We arrived on time and looked for a minibus going to Sapa. There were a few of them waiting for people arriving from the train, but they were asking 300,000 dons per tourist while only asking 50,000 dons for the Vietnamese people. We refused to pay that and luckily there were 2 Swiss girls from Zurich and 2 German girls from Munich who also refused to pay that price. They took it down to 200,000 dons, but we kept refusing and asking for 50,000 dons and walked away in the direction of the local bus station 200 meters away of the railstation. The 2 guys who followed us and kept telling us to pay 200,000 dons were really aggressive verbally and even pushing us. I had never seen such aggressivity so far in all my travels! We kept refusing, they kept following us, and finally proposed 60,000 dons, which we accepted too. Again it is not about just a 12 dollars difference on the ticket…It is more about that feeling of being unrespected and considered as a wallet on legs all the time.

We arrived in Sapa around 6.30pm and looked around for an hotel for about an hour, as a lot of them were full. Got an hotel, went for dinner, and bed.

Monday 5th March

We were lucky to have some great sun, as apparently the weather in Sapa had been rainy and foggy for the last 2 weeks. Here is the view we had from our hotel room in the morning.


Alright…Here is the complete view we had…I guess that’s why the room was quite cheap. 🙂

complete view

Sapa was “created” by the French in the 50’s and has a “French touch” in its architecture and restaurants and atmosphere. Here is one of the streets.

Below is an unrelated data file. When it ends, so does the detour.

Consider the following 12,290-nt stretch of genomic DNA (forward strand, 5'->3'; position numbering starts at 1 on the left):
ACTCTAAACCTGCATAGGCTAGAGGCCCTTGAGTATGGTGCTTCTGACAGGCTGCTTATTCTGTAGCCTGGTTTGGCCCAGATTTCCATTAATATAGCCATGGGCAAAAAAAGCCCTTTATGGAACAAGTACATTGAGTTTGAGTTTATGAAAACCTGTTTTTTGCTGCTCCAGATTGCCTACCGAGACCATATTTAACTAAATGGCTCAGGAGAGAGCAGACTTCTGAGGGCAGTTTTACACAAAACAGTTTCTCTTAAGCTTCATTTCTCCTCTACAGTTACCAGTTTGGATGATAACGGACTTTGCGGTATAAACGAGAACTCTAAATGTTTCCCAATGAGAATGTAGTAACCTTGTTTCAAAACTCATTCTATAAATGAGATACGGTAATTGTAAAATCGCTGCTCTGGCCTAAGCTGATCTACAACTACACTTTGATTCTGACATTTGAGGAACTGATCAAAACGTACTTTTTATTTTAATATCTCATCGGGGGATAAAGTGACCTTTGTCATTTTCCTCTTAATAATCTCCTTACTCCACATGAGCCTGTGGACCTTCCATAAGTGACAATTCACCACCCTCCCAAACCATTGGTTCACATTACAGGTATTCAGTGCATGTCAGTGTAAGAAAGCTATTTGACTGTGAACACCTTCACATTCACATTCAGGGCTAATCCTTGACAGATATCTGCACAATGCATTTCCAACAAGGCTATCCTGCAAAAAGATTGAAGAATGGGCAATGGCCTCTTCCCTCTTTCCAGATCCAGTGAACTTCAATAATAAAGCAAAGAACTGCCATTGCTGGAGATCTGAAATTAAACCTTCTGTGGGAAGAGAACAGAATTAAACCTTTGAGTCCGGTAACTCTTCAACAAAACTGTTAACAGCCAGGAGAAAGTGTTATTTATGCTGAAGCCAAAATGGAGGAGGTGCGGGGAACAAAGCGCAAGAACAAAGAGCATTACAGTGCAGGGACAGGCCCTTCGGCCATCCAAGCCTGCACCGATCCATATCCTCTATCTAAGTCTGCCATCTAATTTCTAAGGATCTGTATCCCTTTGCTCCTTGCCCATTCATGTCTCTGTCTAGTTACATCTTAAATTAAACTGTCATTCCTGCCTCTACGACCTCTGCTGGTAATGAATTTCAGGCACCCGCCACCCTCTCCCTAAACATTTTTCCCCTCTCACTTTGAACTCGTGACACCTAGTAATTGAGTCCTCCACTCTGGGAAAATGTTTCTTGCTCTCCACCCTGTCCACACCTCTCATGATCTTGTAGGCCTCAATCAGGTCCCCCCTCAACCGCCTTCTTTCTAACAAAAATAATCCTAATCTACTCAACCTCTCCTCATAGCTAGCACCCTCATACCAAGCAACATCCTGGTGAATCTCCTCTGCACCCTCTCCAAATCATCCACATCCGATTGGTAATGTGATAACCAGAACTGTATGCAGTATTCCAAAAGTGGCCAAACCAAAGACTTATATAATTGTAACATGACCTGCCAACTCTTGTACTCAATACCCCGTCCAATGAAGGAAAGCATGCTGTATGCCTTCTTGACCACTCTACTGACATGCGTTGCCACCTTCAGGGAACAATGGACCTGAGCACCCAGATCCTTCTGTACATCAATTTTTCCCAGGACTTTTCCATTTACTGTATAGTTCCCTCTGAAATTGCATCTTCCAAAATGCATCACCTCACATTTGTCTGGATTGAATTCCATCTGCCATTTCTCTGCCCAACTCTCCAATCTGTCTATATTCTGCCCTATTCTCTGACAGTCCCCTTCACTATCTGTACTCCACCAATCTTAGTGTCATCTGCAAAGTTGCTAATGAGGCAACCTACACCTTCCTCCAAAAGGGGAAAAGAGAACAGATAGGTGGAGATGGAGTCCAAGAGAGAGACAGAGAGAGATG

Sapa streets

While going for some breakfast, we saw a lot of Hmong and Dao women in the streets, dressed in the traditional way. These women are very friendly, and smiling, speak really good English and let you photograph them without asking for money or to buy stuff from them. Something different from the ethnic women of Northern Thailand or Northern Lao with who it was impossible to communicate and asked immediately money for a picture or simply refused them. I became “friend” with three Dao women, Tsa, Nahè and Tiomaè.


These women are very smart business women. They don’t pressure you to buy anything from them firsthand. They first chat with you, and smile, and offer you a bracelet, and reach your heart. They are so lovely and so much not pressuring you that after spending a day running into them, walking with them, chatting with them, I really wanted to buy something from each of them.

I had a really good vibe with Tsa.


I talked with her about trekkings and going to her village. I felt the most beautiful would be to come back one day to Sapa and spend 2-3 weeks walking around the mountains from a village to a village, possibly with a guide like her. One day, maybe…